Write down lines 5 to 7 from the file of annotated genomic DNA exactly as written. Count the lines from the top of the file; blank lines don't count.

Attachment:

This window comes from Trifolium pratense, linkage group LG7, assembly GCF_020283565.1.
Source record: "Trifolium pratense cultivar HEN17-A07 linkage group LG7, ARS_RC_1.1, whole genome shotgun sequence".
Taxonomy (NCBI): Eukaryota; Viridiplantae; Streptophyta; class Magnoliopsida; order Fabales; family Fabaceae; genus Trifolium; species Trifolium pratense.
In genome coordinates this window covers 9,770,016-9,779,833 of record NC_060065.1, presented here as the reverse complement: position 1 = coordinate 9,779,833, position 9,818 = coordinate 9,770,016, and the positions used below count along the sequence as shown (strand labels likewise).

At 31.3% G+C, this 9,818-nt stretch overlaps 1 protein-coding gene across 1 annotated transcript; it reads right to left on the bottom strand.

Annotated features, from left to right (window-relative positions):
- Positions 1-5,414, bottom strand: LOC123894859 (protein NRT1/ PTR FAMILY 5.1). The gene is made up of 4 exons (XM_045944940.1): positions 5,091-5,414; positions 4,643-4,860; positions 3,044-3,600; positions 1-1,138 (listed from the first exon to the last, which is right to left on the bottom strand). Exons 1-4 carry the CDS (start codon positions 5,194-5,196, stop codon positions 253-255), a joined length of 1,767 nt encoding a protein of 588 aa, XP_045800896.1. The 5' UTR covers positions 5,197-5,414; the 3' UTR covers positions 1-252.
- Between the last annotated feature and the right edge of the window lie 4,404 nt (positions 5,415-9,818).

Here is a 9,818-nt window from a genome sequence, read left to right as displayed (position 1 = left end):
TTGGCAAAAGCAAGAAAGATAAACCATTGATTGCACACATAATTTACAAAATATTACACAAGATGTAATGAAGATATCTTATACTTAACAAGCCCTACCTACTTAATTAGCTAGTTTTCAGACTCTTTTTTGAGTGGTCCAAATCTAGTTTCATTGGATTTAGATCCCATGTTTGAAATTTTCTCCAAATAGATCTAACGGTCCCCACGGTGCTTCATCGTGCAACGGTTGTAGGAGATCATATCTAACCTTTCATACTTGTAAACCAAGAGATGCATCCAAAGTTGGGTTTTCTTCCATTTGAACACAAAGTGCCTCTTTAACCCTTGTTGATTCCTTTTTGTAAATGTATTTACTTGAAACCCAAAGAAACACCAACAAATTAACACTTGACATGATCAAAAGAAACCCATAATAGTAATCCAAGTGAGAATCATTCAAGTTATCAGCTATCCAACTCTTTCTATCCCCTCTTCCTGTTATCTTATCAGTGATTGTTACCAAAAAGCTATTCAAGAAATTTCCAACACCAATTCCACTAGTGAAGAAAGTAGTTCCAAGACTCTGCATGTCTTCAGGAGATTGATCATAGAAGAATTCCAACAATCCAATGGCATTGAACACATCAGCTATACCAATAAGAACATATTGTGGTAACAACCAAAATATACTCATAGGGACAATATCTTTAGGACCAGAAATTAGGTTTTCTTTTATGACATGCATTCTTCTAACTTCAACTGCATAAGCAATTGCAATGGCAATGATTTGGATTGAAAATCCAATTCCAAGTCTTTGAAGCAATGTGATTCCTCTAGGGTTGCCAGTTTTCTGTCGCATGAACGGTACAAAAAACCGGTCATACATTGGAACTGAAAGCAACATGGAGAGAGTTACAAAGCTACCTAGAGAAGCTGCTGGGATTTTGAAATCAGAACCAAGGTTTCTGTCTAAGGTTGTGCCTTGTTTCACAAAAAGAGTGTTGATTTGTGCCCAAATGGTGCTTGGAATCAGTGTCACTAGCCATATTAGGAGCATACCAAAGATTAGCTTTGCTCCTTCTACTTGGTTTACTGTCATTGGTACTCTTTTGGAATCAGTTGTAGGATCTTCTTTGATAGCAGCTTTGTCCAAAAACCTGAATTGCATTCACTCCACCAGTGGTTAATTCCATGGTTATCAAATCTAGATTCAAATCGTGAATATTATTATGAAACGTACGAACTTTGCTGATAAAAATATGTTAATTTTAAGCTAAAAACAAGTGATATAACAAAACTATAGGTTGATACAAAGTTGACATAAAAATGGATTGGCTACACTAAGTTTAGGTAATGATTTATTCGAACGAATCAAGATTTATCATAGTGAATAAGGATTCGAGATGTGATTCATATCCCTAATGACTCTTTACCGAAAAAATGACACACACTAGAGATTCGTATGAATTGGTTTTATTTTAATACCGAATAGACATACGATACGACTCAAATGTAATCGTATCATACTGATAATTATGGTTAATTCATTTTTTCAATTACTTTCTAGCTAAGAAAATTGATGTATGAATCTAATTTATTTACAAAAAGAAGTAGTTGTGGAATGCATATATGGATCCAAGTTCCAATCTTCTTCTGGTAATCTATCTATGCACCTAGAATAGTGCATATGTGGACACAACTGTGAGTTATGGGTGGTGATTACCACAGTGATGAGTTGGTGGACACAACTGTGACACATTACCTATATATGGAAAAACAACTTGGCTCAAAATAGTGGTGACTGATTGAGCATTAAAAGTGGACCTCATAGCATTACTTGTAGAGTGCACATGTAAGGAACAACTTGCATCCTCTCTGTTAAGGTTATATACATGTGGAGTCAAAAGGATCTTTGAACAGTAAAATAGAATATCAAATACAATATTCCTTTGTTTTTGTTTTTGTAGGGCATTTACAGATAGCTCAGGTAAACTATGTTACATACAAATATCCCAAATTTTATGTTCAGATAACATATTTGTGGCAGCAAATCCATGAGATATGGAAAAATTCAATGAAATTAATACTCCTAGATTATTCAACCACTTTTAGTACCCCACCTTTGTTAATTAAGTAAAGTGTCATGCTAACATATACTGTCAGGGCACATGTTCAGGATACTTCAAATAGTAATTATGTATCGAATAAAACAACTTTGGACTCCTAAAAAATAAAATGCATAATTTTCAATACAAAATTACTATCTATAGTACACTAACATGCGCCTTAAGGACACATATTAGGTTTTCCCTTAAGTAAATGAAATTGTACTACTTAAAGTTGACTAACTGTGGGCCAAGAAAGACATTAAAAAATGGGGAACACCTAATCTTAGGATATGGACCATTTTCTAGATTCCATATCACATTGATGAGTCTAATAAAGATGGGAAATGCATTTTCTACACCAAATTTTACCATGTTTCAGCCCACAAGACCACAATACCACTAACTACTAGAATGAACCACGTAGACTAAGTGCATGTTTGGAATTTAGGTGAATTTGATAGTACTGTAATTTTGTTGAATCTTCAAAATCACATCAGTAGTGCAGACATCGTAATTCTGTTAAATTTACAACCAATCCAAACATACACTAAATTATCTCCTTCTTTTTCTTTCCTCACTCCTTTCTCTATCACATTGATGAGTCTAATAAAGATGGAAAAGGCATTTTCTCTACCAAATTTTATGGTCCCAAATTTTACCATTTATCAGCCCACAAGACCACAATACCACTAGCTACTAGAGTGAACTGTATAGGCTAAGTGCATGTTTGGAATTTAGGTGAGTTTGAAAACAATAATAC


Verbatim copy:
At 31.3% G+C, this 9,818-nt stretch overlaps 1 protein-coding gene across 1 annotated transcript; it reads right to left on the bottom strand.

Annotated features, from left to right (window-relative positions):
- Positions 1-5,414, bottom strand: LOC123894859 (protein NRT1/ PTR FAMILY 5.1). The gene is made up of 4 exons (XM_045944940.1): positions 5,091-5,414; positions 4,643-4,860; positions 3,044-3,600; positions 1-1,138 (listed from the first exon to the last, which is right to left on the bottom strand). Exons 1-4 carry the CDS (start codon positions 5,194-5,196, stop codon positions 253-255), a joined length of 1,767 nt encoding a protein of 588 aa, XP_045800896.1. The 5' UTR covers positions 5,197-5,414; the 3' UTR covers positions 1-252.